Virtual Instruments — Software Instruments

What to Look for in a Software Instrument

I’ll keep this as brief as possible (trust me, this is brief considering the subject).

Cost: The first thing you’ll notice about virtual instruments (VIs) is the price. Some cost a few dollars and others are thousands. The price is fairly indicative of the quality. However, the VI industry is changing so fast and is so competitive, prices and quality levels are very dynamic. A $2,000 library five years ago may be surpassed in quality by a new, $250 one.

Quality of Samples: Where a sample is recorded and with what gear can make a huge difference in the sound. Some of the better libraries are recorded in the finest halls in the world, through the finest Neve preamps/consoles, with multiple mic positions and the best mics in the world in each position. The goal, of course, it to make it sound like a world-class performance when you press a key. Listening to audio demos on a company’s website doesn’t always tell the whole story. In most cases, demos are played and edited by pros; it’s not usually the sound you get when you load it up and press a key.

Amount of Flexibility: Usually this is in the form of round robins and different articulations. Some libraries only come with a few options, while others come with everything you can think of and more. Effects and modulations are also important for many music creators, especially when it comes to sampler/synth hybrids and sound design/foley.

Komplete Ultimate 10 hard drive; the library takes nearly half a terrabyte.

Some libraries take hundreds of gigabytes of storage space. Komplete Ultimate is one of the more flexible libraries.

Required Resources: A larger library may take hundreds of gigabytes of hard drive space, plus several GB of RAM per instrument loaded from it. If you have 8GB of RAM on a mobile CPU, there’s no point in installing all of the latest and greatest orchestral libraries. On the other hand, if you have several newer desktops with 32-128GB of RAM each, you can handle much more. When resources are shared between multiple systems, the standard program to facilitate this networking is Vienna Ensemble Pro.

What Can I Do for Free?

For students, the instruments that come with a DAW are usually enough to learn on. Depending on they style of music produced, and the chosen DAW, they may even get a commercially-viable product at the end of the day. Bundled instruments vary greatly in type, quantity, and quality in each DAW, so if you’re counting on them, make sure to do your research. GarageBand, Logic, and ProTools (the full version) are among the most well-rounded. There are plenty of free options out there that give students a lot more options in any DAW.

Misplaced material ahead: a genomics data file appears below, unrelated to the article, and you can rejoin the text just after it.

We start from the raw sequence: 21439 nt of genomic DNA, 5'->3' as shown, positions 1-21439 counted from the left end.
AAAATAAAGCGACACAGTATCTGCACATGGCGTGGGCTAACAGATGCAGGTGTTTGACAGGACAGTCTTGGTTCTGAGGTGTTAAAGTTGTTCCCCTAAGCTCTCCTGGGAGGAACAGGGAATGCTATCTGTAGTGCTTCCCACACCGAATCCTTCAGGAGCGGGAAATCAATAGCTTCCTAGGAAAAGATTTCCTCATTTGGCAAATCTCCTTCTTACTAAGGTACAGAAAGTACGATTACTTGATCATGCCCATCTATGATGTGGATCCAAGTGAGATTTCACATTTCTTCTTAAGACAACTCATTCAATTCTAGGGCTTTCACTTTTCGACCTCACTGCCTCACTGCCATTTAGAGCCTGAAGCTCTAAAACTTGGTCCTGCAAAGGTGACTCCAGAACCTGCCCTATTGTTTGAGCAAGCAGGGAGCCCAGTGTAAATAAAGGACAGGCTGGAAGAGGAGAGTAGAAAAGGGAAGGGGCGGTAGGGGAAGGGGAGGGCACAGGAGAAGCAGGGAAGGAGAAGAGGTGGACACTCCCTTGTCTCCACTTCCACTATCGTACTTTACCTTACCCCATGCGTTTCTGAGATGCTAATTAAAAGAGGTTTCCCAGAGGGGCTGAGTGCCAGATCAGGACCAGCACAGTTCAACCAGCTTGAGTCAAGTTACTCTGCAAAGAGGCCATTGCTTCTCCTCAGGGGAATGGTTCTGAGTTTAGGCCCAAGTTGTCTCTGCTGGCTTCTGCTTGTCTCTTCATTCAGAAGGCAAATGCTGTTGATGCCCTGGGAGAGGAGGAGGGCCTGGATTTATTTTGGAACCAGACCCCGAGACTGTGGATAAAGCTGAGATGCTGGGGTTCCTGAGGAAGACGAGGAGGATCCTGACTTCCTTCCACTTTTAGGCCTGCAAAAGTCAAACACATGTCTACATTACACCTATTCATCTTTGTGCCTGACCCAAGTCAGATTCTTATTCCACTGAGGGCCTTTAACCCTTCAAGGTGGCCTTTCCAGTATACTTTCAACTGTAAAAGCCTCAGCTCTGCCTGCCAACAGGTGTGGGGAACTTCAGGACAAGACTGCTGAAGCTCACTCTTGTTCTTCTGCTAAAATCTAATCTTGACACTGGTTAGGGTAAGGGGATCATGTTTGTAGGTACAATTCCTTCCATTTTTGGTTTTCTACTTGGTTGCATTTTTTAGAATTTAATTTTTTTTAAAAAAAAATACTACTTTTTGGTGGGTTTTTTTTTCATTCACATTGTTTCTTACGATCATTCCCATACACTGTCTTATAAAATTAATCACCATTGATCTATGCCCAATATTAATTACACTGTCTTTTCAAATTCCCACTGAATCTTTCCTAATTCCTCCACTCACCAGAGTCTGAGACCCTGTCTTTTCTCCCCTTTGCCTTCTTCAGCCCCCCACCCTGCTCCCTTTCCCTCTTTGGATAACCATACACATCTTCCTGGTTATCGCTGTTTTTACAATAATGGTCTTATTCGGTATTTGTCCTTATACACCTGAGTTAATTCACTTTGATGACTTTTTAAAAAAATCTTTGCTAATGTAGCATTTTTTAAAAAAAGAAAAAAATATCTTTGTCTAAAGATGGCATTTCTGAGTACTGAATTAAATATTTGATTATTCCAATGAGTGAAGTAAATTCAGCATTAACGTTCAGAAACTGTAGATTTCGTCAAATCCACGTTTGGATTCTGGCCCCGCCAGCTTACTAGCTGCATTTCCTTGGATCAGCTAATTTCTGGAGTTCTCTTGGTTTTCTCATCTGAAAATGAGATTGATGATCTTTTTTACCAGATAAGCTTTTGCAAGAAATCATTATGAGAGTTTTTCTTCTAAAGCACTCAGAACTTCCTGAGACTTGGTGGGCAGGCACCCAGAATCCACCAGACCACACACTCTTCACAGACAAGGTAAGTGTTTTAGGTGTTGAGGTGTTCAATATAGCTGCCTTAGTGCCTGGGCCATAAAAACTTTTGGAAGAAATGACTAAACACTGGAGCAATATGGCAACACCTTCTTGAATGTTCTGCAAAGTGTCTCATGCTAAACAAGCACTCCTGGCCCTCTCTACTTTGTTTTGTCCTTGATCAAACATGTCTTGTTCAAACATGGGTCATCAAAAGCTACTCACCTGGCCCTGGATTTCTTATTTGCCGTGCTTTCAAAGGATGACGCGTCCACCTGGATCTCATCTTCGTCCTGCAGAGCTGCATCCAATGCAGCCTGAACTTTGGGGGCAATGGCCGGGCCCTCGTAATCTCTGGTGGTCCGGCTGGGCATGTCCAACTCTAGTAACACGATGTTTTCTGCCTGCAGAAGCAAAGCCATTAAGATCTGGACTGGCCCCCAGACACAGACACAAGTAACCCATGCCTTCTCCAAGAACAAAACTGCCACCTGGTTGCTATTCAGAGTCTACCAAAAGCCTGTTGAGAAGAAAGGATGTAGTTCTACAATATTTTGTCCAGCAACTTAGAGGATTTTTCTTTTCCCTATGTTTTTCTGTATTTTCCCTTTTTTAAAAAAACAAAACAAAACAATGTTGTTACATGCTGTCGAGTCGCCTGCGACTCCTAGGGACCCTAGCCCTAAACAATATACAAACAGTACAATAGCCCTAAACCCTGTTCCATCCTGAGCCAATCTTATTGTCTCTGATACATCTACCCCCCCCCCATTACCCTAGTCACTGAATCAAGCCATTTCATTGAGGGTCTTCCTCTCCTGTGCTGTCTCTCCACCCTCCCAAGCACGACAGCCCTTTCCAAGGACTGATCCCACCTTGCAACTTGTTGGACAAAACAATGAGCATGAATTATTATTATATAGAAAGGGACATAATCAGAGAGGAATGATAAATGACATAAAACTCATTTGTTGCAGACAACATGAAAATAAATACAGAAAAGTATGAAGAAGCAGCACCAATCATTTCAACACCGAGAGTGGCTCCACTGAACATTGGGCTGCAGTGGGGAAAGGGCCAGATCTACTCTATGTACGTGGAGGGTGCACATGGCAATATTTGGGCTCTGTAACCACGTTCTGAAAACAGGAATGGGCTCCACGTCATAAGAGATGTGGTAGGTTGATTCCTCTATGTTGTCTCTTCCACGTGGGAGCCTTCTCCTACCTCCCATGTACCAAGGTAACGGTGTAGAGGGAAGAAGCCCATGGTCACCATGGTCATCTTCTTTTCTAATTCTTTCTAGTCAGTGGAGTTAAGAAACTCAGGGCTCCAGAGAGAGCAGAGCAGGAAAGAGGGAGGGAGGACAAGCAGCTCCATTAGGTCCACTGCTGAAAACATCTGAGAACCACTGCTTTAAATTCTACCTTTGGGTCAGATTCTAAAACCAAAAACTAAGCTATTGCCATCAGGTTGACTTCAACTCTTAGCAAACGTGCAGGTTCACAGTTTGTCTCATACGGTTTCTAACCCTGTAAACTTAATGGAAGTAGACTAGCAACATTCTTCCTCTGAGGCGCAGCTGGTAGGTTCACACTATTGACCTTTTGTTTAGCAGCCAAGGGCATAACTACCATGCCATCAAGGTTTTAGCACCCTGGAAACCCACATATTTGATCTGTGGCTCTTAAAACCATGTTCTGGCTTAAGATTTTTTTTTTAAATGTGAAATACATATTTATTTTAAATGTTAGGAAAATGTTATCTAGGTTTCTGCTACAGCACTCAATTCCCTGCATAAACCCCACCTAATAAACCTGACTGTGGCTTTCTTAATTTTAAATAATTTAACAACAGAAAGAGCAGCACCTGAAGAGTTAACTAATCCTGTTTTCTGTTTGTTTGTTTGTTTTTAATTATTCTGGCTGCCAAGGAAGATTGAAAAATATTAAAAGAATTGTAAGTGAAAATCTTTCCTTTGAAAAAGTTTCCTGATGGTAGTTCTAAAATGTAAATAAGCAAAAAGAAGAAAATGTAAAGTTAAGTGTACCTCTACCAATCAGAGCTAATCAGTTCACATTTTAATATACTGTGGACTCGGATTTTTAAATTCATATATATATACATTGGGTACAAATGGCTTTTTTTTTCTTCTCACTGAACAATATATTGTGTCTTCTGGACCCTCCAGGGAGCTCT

Kontakt Player Free: This one’s a no-brainer. It gives students the feel for the most-used sampler on the market and comes with a selection of playable instruments.

UVI Workstation: The UVI demo includes some strings, electric piano, drums, guitar, and bass.

99sounds.orgThis site hosts a lot of “sound effects” which include instruments and sound packs, including many synths, cinematic textures and loops, drums, thunder and other sound effects.

Ample Sound Ample Guitar M II Lite and MDrummer Small: These ones are decent instruments, despite having full version counterparts. MDrummer is a Windows-only VI.

What Else Can a School Do?

Students usually get a 30-50% discount on VIs, including most of the best ones (noted below, wherever info is available). Schools can get even greater discounts from what I can tell; most library manufacturers don’t disclose institutional prices publically. Often there is a multi-seat requirement to get the best discounts.

East West is the first major player to offer a subscription model, for those who want to test out the career or get started immediately for very little initial investment. For students, it’s $14.99 (double for non-students).

Careful consideration must be taken before purchasing any piece of software since the shelf life of a DAW or virtual instrument could end up being short. Updates aren’t always free.

The Big Players